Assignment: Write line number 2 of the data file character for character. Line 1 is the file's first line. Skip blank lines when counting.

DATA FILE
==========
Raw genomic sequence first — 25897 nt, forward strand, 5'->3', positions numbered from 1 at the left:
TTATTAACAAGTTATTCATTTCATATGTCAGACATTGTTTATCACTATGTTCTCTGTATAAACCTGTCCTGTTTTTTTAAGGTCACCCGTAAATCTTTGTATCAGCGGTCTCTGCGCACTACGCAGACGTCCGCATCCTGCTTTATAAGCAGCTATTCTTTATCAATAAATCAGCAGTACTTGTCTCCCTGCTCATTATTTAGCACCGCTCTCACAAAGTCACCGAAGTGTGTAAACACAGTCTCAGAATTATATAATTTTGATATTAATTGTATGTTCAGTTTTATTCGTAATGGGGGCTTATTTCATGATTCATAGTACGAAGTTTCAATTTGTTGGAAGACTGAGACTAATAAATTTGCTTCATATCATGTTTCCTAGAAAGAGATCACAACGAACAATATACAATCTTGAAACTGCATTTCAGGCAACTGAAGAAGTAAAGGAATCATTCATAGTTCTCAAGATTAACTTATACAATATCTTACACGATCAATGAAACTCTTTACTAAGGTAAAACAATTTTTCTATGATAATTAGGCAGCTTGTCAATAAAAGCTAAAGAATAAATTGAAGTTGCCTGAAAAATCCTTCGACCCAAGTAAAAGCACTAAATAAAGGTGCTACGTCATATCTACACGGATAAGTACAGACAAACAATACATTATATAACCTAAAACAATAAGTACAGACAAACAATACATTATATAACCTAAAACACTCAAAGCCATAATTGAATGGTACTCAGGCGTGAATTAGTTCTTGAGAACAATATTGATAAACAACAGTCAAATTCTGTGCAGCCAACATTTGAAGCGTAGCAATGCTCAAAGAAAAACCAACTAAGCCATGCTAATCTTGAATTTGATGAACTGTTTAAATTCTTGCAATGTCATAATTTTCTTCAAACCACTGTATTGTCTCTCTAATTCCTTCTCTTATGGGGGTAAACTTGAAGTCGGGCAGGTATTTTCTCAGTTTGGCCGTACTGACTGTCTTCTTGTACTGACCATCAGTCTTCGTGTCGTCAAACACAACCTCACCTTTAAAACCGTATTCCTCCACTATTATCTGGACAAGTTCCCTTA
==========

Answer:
TTATTAACAAGTTATTCATTTCATATGTCAGACATTGTTTATCACTATGTTCTCTGTATAAACCTGTCCTGTTTTTTTAAGGTCACCCGTAAATCTTTGTATCAGCGGTCTCTGCGCACTACGCAGACGTCCGCATCCTGCTTTATAAGCAGCTATTCTTTATCAATAAATCAGCAGTACTTGTCTCCCTGCTCATTATTTAGCACCGCTCTCACAAAGTCACCGAAGTGTGTAAACACAGTCTCAGAATTATATAATTTTGATATTAATTGTATGTTCAGTTTTATTCGTAATGGGGGCTTATTTCATGATTCATAGTACGAAGTTTCAATTTGTTGGAAGACTGAGACTAATAAATTTGCTTCATATCATGTTTCCTAGAAAGAGATCACAACGAACAATATACAATCTTGAAACTGCATTTCAGGCAACTGAAGAAGTAAAGGAATCATTCATAGTTCTCAAGATTAACTTATACAATATCTTACACGATCAATGAAACTCTTTACTAAGGTAAAACAATTTTTCTATGATAATTAGGCAGCTTGTCAATAAAAGCTAAAGAATAAATTGAAGTTGCCTGAAAAATCCTTCGACCCAAGTAAAAGCACTAAATAAAGGTGCTACGTCATATCTACACGGATAAGTACAGACAAACAATACATTATATAACCTAAAACAATAAGTACAGACAAACAATACATTATATAACCTAAAACACTCAAAGCCATAATTGAATGGTACTCAGGCGTGAATTAGTTCTTGAGAACAATATTGATAAACAACAGTCAAATTCTGTGCAGCCAACATTTGAAGCGTAGCAATGCTCAAAGAAAAACCAACTAAGCCATGCTAATCTTGAATTTGATGAACTGTTTAAATTCTTGCAATGTCATAATTTTCTTCAAACCACTGTATTGTCTCTCTAATTCCTTCTCTTATGGGGGTAAACTTGAAGTCGGGCAGGTATTTTCTCAGTTTGGCCGTACTGACTGTCTTCTTGTACTGACCATCAGTCTTCGTGTCGTCAAACACAACCTCACCTTTAAAACCGTATTCCTCCACTATTATCTGGACAAGTTCCCTTA